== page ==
Ocenaudio doesn't have as many effects and high-end processing features as Audacity, but it's easier to use, and probably a better choice for audio editing beginners. It's available for Windows, OS X, and Linux.
If you're tired of bloated software then Wavosaur might surprise you. It's a mere 289KB download for Windows, with no adware or installation required, yet still comes packed with tools to edit, process, record, analyse and convert audio files.
There are problems here though. File format support is limited (mainly MP3, OGG and WAV), and even then you'll need to install something like the LAME encoder to save MP3s. The program hasn't been updated since 2013, either, so any bugs you find aren't likely to be fixed in the near future.
Still, Wavosaur's core operations are easy enough to use. Click and drag to select a chunk of your file, then delete, copy or paste it somewhere – if you've ever used another Windows audio editor you'll feel at home soon enough.
Wavosaur's lengthy feature list will intimidate beginners, but if you need plenty of audio processing power then it's worth downloading.
mp3DirectCut is a tiny (133KB) specialist MP3 editor and recorder for Windows which allows you to cut, copy, paste or adjust volume without re-encoding. That means there's no loss in sound quality, no matter how many edits you make.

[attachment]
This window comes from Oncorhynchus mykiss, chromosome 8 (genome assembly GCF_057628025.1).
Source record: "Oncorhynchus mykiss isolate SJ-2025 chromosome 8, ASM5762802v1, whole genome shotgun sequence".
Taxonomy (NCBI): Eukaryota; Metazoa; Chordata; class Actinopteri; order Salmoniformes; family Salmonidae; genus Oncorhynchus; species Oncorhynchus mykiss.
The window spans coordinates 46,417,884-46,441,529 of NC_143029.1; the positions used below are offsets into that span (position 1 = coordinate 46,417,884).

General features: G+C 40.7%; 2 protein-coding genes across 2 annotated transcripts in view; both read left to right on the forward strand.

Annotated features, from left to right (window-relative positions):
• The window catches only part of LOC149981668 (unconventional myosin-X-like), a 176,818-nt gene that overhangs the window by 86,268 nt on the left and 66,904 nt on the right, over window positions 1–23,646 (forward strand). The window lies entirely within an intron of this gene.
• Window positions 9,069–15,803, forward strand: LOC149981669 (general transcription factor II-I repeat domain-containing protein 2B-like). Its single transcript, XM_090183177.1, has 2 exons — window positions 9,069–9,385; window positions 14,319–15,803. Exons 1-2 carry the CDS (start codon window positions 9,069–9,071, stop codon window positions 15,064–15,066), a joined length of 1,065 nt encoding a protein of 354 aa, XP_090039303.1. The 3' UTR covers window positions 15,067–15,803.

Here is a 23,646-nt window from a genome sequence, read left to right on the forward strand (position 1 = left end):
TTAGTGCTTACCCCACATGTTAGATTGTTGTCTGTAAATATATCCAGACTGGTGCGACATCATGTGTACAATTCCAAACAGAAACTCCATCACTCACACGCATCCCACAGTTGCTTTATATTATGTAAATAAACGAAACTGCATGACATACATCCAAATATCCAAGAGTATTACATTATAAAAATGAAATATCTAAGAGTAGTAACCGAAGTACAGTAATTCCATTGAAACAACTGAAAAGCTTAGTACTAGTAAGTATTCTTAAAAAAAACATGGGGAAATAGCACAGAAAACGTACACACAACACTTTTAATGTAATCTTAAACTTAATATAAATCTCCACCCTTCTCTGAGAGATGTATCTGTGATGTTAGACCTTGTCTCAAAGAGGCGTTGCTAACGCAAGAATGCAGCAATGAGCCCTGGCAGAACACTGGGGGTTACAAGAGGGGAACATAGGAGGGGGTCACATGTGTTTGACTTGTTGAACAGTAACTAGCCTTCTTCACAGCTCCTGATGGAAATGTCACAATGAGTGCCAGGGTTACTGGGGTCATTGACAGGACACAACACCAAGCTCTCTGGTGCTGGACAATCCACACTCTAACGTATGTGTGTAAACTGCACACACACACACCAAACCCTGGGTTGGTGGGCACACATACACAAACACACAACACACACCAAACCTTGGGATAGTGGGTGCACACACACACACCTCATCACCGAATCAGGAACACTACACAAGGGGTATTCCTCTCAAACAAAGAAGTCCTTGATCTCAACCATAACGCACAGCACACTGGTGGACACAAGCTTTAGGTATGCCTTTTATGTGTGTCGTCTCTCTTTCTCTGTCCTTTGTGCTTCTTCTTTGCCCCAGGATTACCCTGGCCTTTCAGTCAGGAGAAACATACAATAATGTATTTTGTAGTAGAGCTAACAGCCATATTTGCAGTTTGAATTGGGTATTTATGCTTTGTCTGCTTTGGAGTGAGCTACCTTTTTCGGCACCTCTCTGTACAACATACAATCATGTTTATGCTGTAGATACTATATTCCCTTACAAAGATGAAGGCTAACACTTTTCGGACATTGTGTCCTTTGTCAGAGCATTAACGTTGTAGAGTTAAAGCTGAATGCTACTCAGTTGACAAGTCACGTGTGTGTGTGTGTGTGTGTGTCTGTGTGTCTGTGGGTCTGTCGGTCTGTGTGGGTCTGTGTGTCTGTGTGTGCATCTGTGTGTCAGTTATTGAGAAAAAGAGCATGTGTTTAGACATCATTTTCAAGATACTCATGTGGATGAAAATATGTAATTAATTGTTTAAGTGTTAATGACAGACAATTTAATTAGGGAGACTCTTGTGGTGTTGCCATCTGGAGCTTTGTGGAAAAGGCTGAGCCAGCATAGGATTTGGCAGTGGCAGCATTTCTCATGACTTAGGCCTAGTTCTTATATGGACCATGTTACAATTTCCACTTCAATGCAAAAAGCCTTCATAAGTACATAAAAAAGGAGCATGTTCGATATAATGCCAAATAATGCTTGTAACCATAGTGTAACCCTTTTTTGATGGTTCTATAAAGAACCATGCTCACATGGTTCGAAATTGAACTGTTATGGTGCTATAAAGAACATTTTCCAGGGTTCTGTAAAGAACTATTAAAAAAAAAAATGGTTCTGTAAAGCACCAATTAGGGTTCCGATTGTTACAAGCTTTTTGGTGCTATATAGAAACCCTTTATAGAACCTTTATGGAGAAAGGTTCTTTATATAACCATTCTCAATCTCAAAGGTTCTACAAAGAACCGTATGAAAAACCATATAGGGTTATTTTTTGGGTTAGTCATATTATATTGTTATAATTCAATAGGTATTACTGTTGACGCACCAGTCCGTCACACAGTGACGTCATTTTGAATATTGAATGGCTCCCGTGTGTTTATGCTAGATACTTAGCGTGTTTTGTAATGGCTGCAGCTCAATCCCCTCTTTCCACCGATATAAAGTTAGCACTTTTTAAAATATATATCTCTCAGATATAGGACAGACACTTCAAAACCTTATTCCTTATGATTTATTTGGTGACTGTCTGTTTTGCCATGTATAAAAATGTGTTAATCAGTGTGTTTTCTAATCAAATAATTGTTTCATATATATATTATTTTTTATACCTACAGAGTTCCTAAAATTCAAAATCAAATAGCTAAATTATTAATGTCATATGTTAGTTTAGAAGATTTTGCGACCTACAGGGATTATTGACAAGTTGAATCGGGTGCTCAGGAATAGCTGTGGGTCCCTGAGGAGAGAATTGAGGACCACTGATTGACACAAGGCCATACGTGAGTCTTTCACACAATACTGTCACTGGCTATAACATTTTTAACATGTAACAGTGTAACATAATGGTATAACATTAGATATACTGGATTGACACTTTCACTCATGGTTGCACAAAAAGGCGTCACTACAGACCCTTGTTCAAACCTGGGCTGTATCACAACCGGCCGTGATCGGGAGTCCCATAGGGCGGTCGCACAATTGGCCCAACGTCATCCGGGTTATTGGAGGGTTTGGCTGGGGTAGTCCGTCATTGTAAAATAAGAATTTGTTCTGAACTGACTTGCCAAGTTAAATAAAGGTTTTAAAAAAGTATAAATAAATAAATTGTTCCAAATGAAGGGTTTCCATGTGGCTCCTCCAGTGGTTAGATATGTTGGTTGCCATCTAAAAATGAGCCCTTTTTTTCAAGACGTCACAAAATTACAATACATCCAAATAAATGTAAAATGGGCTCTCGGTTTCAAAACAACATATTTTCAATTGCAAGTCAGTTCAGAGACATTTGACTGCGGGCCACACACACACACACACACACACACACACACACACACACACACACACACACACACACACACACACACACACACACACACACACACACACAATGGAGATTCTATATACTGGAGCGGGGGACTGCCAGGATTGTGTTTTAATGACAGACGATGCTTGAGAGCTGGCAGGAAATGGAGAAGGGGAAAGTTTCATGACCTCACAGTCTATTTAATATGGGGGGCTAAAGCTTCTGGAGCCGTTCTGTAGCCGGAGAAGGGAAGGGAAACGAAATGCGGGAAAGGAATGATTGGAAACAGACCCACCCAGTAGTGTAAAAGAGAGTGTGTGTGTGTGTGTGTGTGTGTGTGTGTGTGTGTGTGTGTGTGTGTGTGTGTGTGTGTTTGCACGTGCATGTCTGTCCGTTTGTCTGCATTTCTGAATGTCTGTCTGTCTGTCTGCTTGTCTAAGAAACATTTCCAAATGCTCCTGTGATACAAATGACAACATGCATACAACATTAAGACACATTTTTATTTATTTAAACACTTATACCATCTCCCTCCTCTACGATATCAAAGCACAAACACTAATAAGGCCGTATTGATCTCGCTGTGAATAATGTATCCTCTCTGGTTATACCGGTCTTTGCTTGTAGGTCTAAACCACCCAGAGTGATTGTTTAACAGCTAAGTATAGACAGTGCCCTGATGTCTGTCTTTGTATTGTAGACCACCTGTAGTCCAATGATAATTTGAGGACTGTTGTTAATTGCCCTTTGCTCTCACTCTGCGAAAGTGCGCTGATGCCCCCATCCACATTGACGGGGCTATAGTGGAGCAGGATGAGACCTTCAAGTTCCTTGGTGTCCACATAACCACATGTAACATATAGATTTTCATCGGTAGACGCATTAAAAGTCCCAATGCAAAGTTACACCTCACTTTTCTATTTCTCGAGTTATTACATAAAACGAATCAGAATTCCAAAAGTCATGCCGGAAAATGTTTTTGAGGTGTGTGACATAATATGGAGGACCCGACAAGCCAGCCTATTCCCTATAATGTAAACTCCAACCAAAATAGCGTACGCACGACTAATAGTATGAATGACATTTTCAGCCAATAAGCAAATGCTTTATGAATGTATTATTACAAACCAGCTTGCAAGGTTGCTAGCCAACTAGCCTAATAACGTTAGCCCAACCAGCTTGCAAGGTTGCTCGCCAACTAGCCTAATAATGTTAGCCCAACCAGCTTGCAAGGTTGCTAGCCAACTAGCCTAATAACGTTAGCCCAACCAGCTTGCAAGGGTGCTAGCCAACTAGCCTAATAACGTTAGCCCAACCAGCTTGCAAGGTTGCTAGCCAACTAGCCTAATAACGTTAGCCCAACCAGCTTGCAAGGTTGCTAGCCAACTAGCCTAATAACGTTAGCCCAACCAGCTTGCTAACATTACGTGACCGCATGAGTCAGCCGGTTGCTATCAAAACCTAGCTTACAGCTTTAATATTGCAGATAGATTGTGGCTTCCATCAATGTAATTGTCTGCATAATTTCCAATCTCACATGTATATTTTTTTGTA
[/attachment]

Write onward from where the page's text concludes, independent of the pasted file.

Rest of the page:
The program is seriously stripped back, and there are none of the high-end extras you'll see in the competition. No spectral view, no lengthy list of filters and effects, video import, VST rack, or anything else.
Of course that also means mp3DirectCut is much easier to use, and there are still options to cut, copy, paste, trim and crop your samples, fade in and out, normalise audio and more. If your needs are simple, why waste your time trying to master anything else?
As you'll guess from the name, Ringtone Maker is mostly about creating ringtones. It can open MP3, WAV, AAC, MP4, 3GPP and AMR files, extract the chunk you need, then save it as a ringtone, alarm or notification, or even assign it to a contact.
Despite the narrow focus, this Android app also has a solid set of more general audio editing features. It displays the waveform of your audio at multiple zoom levels – you're able to select sections, then preview, cut, copy or paste them, fade in or out, or just tweak the volume to suit your needs.